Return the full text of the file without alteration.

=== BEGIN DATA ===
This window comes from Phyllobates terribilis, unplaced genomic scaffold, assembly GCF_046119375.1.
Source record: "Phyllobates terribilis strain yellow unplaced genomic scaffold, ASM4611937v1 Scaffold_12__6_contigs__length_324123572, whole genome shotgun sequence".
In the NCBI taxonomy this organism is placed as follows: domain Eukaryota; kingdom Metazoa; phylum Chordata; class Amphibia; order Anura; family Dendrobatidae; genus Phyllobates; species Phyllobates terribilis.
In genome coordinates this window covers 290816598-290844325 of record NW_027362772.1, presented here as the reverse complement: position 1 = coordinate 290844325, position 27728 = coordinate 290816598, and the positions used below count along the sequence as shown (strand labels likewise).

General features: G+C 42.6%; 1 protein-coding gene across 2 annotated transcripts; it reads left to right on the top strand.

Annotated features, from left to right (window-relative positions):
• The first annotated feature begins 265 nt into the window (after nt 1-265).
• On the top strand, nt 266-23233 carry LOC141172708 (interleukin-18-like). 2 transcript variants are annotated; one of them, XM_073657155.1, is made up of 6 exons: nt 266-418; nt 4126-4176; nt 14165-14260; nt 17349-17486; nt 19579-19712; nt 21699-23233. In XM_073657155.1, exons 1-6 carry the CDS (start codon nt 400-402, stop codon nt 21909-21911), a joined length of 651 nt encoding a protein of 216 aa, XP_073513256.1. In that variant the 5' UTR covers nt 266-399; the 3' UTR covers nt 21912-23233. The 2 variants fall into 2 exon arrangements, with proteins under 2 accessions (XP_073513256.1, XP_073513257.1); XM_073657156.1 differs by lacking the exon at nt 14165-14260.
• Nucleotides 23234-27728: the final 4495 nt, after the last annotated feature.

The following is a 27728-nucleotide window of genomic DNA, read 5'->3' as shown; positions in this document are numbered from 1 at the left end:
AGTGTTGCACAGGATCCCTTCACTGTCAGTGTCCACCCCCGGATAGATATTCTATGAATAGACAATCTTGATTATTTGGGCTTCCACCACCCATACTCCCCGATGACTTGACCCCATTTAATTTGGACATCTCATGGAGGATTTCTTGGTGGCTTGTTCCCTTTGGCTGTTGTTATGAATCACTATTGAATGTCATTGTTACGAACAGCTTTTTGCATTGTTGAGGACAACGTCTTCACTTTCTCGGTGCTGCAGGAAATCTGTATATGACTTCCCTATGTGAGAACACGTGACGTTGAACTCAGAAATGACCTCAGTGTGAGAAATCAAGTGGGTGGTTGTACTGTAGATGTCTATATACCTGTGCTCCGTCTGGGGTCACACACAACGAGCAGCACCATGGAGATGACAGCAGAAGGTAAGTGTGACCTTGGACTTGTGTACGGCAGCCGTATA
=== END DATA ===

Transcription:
This window comes from Phyllobates terribilis, unplaced genomic scaffold, assembly GCF_046119375.1.
Source record: "Phyllobates terribilis strain yellow unplaced genomic scaffold, ASM4611937v1 Scaffold_12__6_contigs__length_324123572, whole genome shotgun sequence".
In the NCBI taxonomy this organism is placed as follows: domain Eukaryota; kingdom Metazoa; phylum Chordata; class Amphibia; order Anura; family Dendrobatidae; genus Phyllobates; species Phyllobates terribilis.
In genome coordinates this window covers 290816598-290844325 of record NW_027362772.1, presented here as the reverse complement: position 1 = coordinate 290844325, position 27728 = coordinate 290816598, and the positions used below count along the sequence as shown (strand labels likewise).

General features: G+C 42.6%; 1 protein-coding gene across 2 annotated transcripts; it reads left to right on the top strand.

Annotated features, from left to right (window-relative positions):
• The first annotated feature begins 265 nt into the window (after nt 1-265).
• On the top strand, nt 266-23233 carry LOC141172708 (interleukin-18-like). 2 transcript variants are annotated; one of them, XM_073657155.1, is made up of 6 exons: nt 266-418; nt 4126-4176; nt 14165-14260; nt 17349-17486; nt 19579-19712; nt 21699-23233. In XM_073657155.1, exons 1-6 carry the CDS (start codon nt 400-402, stop codon nt 21909-21911), a joined length of 651 nt encoding a protein of 216 aa, XP_073513256.1. In that variant the 5' UTR covers nt 266-399; the 3' UTR covers nt 21912-23233. The 2 variants fall into 2 exon arrangements, with proteins under 2 accessions (XP_073513256.1, XP_073513257.1); XM_073657156.1 differs by lacking the exon at nt 14165-14260.
• Nucleotides 23234-27728: the final 4495 nt, after the last annotated feature.

The following is a 27728-nucleotide window of genomic DNA, read 5'->3' as shown; positions in this document are numbered from 1 at the left end:
AGTGTTGCACAGGATCCCTTCACTGTCAGTGTCCACCCCCGGATAGATATTCTATGAATAGACAATCTTGATTATTTGGGCTTCCACCACCCATACTCCCCGATGACTTGACCCCATTTAATTTGGACATCTCATGGAGGATTTCTTGGTGGCTTGTTCCCTTTGGCTGTTGTTATGAATCACTATTGAATGTCATTGTTACGAACAGCTTTTTGCATTGTTGAGGACAACGTCTTCACTTTCTCGGTGCTGCAGGAAATCTGTATATGACTTCCCTATGTGAGAACACGTGACGTTGAACTCAGAAATGACCTCAGTGTGAGAAATCAAGTGGGTGGTTGTACTGTAGATGTCTATATACCTGTGCTCCGTCTGGGGTCACACACAACGAGCAGCACCATGGAGATGACAGCAGAAGGTAAGTGTGACCTTGGACTTGTGTACGGCAGCCGTATA